I wrote last week about the impending gas tax and vehicle registration fee increase in CaliforniaFolks were not shy offering up some answers about what would drive them to drive less.
Dept. of Ridership: the estimates for March have been posted and show a slight a dip overall from a year ago. But the Expo Line set another record. Keep in mind these estimates are tabulated over the six prior months, so what these numbers are showing for Expo are the increases that came after Metro began running Expo at six-minute frequencies during peak hours in October.
The Senior Gray Lady takes a look at the results of Measure M in November and Measure S in the city of L.A. last March and concludes we’re moving toward a less sprawling, more dense, more walkable, less auto-centric and more transit-friendly version of ourselves. And that’s what we want.
This article takes an almost total pass on skepticism. My three cents: so few people voted in the Measure S election that I don’t think you can draw any conclusions about the greater population’s wishes.
That said, I think the central premise is certainly true in many places. There’s no doubt we’re seeing more neighborhoods gentrify (some say for better, some say for worse). And people don’t seem to fret as much about traffic when considering new developments.
It’s worth mentioning that there are as many vehicles in L.A. County as ever, transit ridership has dipped or been flat and real estate prices everywhere — including the ‘burbs — have risen steeply in recent times. Maybe our image has changed, but it’s hard to say the days of sprawl are behind us.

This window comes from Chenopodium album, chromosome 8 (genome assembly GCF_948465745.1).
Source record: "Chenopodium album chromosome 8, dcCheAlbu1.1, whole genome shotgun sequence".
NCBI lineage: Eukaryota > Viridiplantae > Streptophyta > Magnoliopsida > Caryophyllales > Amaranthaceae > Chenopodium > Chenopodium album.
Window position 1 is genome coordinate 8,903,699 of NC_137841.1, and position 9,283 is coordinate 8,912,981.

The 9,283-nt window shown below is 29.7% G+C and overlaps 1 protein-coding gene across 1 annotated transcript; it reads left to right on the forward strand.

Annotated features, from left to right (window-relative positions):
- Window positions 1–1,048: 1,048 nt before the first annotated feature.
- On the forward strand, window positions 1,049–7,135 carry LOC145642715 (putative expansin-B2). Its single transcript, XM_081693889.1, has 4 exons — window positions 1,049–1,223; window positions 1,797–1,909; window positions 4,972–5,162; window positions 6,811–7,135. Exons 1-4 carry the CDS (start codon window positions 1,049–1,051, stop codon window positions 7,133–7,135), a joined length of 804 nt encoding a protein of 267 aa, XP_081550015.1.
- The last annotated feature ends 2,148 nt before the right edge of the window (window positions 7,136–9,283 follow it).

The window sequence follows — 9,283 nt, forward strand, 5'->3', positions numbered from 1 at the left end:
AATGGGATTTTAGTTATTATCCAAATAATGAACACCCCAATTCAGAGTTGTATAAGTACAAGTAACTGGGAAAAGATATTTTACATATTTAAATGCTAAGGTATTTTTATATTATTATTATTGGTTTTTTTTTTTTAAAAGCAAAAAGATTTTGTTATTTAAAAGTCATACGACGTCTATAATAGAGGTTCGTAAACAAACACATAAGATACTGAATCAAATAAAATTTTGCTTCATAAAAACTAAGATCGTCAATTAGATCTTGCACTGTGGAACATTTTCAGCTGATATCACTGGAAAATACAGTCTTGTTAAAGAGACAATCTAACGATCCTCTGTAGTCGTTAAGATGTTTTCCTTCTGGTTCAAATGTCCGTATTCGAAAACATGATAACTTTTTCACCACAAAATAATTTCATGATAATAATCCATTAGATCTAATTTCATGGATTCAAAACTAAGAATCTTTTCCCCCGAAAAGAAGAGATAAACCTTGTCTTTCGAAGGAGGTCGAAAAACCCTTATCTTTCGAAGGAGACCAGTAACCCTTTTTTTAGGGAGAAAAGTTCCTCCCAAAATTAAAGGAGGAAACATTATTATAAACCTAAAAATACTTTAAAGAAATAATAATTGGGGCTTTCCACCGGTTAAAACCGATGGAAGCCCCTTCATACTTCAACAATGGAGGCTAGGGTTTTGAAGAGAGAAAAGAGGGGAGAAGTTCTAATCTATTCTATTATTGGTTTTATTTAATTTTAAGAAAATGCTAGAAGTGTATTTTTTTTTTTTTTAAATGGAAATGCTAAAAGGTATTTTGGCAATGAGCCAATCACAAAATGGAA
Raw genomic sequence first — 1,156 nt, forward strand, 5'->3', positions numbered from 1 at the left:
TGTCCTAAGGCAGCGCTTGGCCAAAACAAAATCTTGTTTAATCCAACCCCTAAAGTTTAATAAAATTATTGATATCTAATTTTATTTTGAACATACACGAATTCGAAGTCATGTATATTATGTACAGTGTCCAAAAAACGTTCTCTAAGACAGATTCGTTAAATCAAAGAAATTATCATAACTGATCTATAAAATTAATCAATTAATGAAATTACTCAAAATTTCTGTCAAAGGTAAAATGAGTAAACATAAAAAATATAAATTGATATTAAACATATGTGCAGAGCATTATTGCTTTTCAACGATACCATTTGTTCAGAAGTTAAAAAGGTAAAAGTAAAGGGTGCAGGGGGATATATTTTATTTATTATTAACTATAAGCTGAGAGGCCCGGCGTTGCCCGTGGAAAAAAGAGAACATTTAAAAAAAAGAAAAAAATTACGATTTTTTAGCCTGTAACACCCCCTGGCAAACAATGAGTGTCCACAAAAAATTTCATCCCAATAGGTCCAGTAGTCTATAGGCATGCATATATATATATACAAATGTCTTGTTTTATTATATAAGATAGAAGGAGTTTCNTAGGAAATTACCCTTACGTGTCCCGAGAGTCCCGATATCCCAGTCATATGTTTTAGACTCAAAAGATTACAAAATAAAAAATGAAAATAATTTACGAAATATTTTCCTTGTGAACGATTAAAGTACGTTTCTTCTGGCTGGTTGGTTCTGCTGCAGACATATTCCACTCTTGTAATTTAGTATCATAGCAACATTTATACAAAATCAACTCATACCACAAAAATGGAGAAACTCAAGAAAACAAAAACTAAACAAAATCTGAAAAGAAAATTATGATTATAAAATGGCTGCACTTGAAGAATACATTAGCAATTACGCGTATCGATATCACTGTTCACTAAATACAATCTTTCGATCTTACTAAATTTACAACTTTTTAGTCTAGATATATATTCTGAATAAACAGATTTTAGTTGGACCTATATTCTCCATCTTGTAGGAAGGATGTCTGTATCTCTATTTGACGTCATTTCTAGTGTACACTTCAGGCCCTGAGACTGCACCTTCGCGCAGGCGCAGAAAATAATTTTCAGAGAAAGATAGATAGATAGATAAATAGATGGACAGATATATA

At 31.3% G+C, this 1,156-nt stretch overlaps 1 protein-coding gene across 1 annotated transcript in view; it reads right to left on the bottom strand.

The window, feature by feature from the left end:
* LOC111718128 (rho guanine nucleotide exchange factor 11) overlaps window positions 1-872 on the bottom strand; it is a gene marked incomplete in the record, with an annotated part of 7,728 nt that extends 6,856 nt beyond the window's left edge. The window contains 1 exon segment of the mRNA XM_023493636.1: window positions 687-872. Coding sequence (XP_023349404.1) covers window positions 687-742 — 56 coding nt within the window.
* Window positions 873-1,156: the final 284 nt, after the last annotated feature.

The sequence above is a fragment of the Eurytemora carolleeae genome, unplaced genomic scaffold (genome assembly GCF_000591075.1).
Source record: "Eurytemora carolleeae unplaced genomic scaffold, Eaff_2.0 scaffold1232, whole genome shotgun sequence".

Charing for Metro parking is good for equity and the environment (Streetsblog LA)
Metro’s announcement earlier this month that a $3 daily parking fee will go into effect at NoHo and Universal City/Studio City stations on April 24 has certainly garnered some interest and caused eyebrows to flap. See the comments on our recent post.
Joe Linton likes the fees and points to something he has often complained about: the vast majority of Metro riders do not drive to stations, yet help pay for the construction and maintenance of free parking lots for the riders who do. Of course, there’s another side to the coin: the riders who do drive often say they’re doing the right thing by taking transit and free parking makes that option possible/palatable.
Things to read whilst transiting: how hard must Thor hit the Hulk in order to send the Hulk flying backward? Probably harder than is possible, so says Wired in a very fun let’s-apply-the-rules-of-physics to the new trailer for Thor III.
The California Public Utilities Commission has data on the location of Uber and Lyft vehicles — and says it’s confidential. The city wants the data to see what traffic lessons might be learned. And get this: there may be as many as 45,000 Uber and Lyft drivers in the city, compared to less than 2,000 taxis.
Quote of the day: “I was looking at the lunchboxes,” he said, pointing to cubbies at the front of the classroom. “Then I just came up with the name lunchbox.”